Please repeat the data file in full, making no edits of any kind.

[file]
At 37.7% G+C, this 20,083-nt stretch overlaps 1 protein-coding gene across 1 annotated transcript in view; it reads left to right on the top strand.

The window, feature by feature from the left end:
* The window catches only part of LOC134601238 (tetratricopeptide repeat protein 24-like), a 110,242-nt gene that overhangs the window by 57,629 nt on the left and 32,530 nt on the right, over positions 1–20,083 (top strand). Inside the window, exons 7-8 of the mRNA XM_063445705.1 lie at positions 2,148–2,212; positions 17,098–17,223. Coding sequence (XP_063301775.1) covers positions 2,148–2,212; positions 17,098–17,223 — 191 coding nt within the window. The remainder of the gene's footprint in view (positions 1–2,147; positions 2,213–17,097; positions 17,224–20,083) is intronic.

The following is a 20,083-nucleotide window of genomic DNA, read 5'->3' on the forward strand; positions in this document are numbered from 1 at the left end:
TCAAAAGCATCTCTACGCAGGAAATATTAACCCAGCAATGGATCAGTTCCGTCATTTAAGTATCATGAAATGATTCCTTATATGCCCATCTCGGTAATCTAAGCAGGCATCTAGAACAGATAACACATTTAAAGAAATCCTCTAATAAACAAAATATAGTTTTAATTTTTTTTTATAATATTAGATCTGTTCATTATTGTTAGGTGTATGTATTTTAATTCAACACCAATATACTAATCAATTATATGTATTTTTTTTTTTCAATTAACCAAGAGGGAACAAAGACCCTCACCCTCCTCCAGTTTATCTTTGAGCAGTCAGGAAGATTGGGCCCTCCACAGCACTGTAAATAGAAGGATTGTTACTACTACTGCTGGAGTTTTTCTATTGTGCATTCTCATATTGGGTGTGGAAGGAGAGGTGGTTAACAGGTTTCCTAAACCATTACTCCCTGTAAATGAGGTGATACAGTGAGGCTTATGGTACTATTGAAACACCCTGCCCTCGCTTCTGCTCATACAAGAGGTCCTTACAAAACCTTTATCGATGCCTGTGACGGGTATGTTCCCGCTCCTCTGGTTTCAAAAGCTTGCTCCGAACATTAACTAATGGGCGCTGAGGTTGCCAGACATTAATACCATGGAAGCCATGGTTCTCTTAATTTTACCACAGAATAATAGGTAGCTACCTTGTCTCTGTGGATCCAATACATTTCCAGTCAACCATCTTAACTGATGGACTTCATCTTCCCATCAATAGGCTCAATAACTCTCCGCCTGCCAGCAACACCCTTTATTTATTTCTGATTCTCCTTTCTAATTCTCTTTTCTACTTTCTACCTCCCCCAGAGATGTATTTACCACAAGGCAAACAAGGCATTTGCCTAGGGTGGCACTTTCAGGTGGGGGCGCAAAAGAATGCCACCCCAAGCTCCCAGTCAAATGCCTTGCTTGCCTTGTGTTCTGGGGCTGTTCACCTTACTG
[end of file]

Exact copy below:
At 37.7% G+C, this 20,083-nt stretch overlaps 1 protein-coding gene across 1 annotated transcript in view; it reads left to right on the top strand.

The window, feature by feature from the left end:
* The window catches only part of LOC134601238 (tetratricopeptide repeat protein 24-like), a 110,242-nt gene that overhangs the window by 57,629 nt on the left and 32,530 nt on the right, over positions 1–20,083 (top strand). Inside the window, exons 7-8 of the mRNA XM_063445705.1 lie at positions 2,148–2,212; positions 17,098–17,223. Coding sequence (XP_063301775.1) covers positions 2,148–2,212; positions 17,098–17,223 — 191 coding nt within the window. The remainder of the gene's footprint in view (positions 1–2,147; positions 2,213–17,097; positions 17,224–20,083) is intronic.

The following is a 20,083-nucleotide window of genomic DNA, read 5'->3' on the forward strand; positions in this document are numbered from 1 at the left end:
TCAAAAGCATCTCTACGCAGGAAATATTAACCCAGCAATGGATCAGTTCCGTCATTTAAGTATCATGAAATGATTCCTTATATGCCCATCTCGGTAATCTAAGCAGGCATCTAGAACAGATAACACATTTAAAGAAATCCTCTAATAAACAAAATATAGTTTTAATTTTTTTTTATAATATTAGATCTGTTCATTATTGTTAGGTGTATGTATTTTAATTCAACACCAATATACTAATCAATTATATGTATTTTTTTTTTTCAATTAACCAAGAGGGAACAAAGACCCTCACCCTCCTCCAGTTTATCTTTGAGCAGTCAGGAAGATTGGGCCCTCCACAGCACTGTAAATAGAAGGATTGTTACTACTACTGCTGGAGTTTTTCTATTGTGCATTCTCATATTGGGTGTGGAAGGAGAGGTGGTTAACAGGTTTCCTAAACCATTACTCCCTGTAAATGAGGTGATACAGTGAGGCTTATGGTACTATTGAAACACCCTGCCCTCGCTTCTGCTCATACAAGAGGTCCTTACAAAACCTTTATCGATGCCTGTGACGGGTATGTTCCCGCTCCTCTGGTTTCAAAAGCTTGCTCCGAACATTAACTAATGGGCGCTGAGGTTGCCAGACATTAATACCATGGAAGCCATGGTTCTCTTAATTTTACCACAGAATAATAGGTAGCTACCTTGTCTCTGTGGATCCAATACATTTCCAGTCAACCATCTTAACTGATGGACTTCATCTTCCCATCAATAGGCTCAATAACTCTCCGCCTGCCAGCAACACCCTTTATTTATTTCTGATTCTCCTTTCTAATTCTCTTTTCTACTTTCTACCTCCCCCAGAGATGTATTTACCACAAGGCAAACAAGGCATTTGCCTAGGGTGGCACTTTCAGGTGGGGGCGCAAAAGAATGCCACCCCAAGCTCCCAGTCAAATGCCTTGCTTGCCTTGTGTTCTGGGGCTGTTCACCTTACTG